An electrically powered, geothermal heating and cooling system transfers heat between your lake house and the earth using fluid circulated through long loops of underground pipe.
In principle, a geothermal heat pump functions like a conventional heat pump, by using high-pressure refrigerant to capture and move heat between indoors and out. The difference is that conventional systems gather their heat—and get rid of it—through the outside air. Geothermal systems, in contrast, transfer heat through long loops of liquid-filled pipe buried in the ground.
Why you’d want one
Cuts home heating and cooling bills by 30 to 70 percent. Eliminates noisy outdoor compressors and fans. Reduces greenhouse gas emissions by the equivalent of planting 750 trees or taking two cars off the road.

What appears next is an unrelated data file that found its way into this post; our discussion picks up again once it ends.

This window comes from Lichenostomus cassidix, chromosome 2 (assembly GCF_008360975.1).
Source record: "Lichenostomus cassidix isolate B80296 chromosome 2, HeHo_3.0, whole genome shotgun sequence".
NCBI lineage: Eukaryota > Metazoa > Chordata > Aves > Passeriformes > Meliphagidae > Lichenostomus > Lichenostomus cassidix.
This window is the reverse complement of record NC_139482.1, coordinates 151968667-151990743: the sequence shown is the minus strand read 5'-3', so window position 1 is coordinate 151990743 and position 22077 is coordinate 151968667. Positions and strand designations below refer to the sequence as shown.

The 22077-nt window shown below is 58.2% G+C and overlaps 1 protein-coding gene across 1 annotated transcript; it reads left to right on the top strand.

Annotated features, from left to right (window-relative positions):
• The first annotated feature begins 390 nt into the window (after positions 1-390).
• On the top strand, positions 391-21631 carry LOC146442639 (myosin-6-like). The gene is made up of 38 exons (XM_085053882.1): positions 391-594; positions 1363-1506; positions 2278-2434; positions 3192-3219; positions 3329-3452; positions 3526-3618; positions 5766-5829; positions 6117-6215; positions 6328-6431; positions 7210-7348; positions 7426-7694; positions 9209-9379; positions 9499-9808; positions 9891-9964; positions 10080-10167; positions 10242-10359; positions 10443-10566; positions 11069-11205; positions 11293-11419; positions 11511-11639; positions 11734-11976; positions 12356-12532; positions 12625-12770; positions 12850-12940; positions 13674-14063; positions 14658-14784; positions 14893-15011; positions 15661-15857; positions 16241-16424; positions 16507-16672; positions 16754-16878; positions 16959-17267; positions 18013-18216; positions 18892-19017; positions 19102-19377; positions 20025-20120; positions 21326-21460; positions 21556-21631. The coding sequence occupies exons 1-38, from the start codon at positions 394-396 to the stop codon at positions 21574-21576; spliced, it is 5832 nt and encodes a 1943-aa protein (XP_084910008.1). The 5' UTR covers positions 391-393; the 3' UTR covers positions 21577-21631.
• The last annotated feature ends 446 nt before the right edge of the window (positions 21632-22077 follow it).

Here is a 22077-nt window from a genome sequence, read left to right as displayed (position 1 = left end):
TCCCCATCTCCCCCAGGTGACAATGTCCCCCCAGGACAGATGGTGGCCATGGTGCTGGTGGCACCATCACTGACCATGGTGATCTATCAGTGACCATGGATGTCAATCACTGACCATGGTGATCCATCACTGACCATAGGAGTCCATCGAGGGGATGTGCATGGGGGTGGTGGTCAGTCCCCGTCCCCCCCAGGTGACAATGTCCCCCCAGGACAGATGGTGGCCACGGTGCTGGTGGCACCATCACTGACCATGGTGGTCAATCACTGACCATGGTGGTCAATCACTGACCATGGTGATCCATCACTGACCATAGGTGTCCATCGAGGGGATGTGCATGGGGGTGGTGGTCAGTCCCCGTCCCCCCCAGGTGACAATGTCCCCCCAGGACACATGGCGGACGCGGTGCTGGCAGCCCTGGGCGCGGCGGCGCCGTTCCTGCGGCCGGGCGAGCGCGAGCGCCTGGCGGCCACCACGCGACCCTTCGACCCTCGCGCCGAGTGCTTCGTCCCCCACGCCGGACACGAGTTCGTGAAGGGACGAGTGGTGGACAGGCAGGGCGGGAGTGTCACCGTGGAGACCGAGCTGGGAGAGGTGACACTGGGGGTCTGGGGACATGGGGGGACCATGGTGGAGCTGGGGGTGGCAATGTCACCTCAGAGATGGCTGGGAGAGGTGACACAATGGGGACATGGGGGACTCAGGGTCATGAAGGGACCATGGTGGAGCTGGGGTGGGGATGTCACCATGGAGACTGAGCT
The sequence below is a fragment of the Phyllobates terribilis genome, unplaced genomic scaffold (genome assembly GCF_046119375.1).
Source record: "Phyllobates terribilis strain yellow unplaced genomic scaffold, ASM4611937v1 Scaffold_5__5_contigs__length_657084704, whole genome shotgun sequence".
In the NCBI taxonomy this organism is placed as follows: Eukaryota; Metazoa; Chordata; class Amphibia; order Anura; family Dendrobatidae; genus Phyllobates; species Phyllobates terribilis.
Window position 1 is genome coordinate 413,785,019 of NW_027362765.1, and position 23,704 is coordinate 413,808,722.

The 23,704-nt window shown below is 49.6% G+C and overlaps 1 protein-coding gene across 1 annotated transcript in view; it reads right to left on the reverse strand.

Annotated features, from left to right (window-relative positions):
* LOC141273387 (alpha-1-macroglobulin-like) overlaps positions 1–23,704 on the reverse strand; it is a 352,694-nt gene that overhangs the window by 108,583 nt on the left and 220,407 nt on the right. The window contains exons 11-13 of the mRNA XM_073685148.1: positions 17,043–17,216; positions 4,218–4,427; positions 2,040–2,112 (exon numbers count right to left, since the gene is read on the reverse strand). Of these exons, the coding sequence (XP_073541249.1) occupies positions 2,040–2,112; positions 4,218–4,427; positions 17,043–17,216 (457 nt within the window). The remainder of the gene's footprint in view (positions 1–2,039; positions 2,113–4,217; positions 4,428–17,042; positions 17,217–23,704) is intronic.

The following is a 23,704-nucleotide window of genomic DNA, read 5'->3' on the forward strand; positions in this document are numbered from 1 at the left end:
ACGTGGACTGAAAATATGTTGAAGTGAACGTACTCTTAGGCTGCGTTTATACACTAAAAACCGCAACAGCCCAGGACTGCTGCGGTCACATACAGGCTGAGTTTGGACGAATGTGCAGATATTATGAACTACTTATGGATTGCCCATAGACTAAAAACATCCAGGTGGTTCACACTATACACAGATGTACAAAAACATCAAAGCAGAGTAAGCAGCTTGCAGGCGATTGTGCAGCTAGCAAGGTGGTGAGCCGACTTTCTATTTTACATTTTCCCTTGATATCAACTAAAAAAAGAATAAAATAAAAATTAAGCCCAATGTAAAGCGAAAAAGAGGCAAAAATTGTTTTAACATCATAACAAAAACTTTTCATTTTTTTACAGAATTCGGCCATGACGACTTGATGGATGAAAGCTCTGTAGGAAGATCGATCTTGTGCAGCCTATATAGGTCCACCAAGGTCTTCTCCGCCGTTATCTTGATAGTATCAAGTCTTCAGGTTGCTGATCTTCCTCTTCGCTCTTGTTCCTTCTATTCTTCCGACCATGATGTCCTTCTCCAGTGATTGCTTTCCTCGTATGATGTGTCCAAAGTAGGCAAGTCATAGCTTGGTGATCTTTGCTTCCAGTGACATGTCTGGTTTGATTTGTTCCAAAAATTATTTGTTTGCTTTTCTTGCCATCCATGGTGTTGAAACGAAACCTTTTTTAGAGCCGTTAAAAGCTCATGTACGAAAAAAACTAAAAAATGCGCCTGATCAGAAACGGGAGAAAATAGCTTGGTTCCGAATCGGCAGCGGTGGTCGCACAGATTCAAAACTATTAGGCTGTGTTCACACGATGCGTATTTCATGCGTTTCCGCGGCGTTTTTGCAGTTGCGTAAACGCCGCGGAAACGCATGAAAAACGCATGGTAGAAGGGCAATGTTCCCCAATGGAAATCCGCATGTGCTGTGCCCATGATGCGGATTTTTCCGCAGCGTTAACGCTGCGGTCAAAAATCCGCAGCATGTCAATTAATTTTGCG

What to look for
For federal tax credits, pumps must meet Energy Star efficiency standards. For closed-loop systems, you need an EER of 14.1 and a COP (coefficient of performance) of 3.3.
Where to get it
To find manufacturers, visit the Geothermal Heat Pump Consortium website. To find trained installers and designers who know the local geology and how to size systems for maximum efficiency, go to the International Ground Source Heat Pump Association’s website.
by: Max Alexander, This Old House magazine. Read the full article!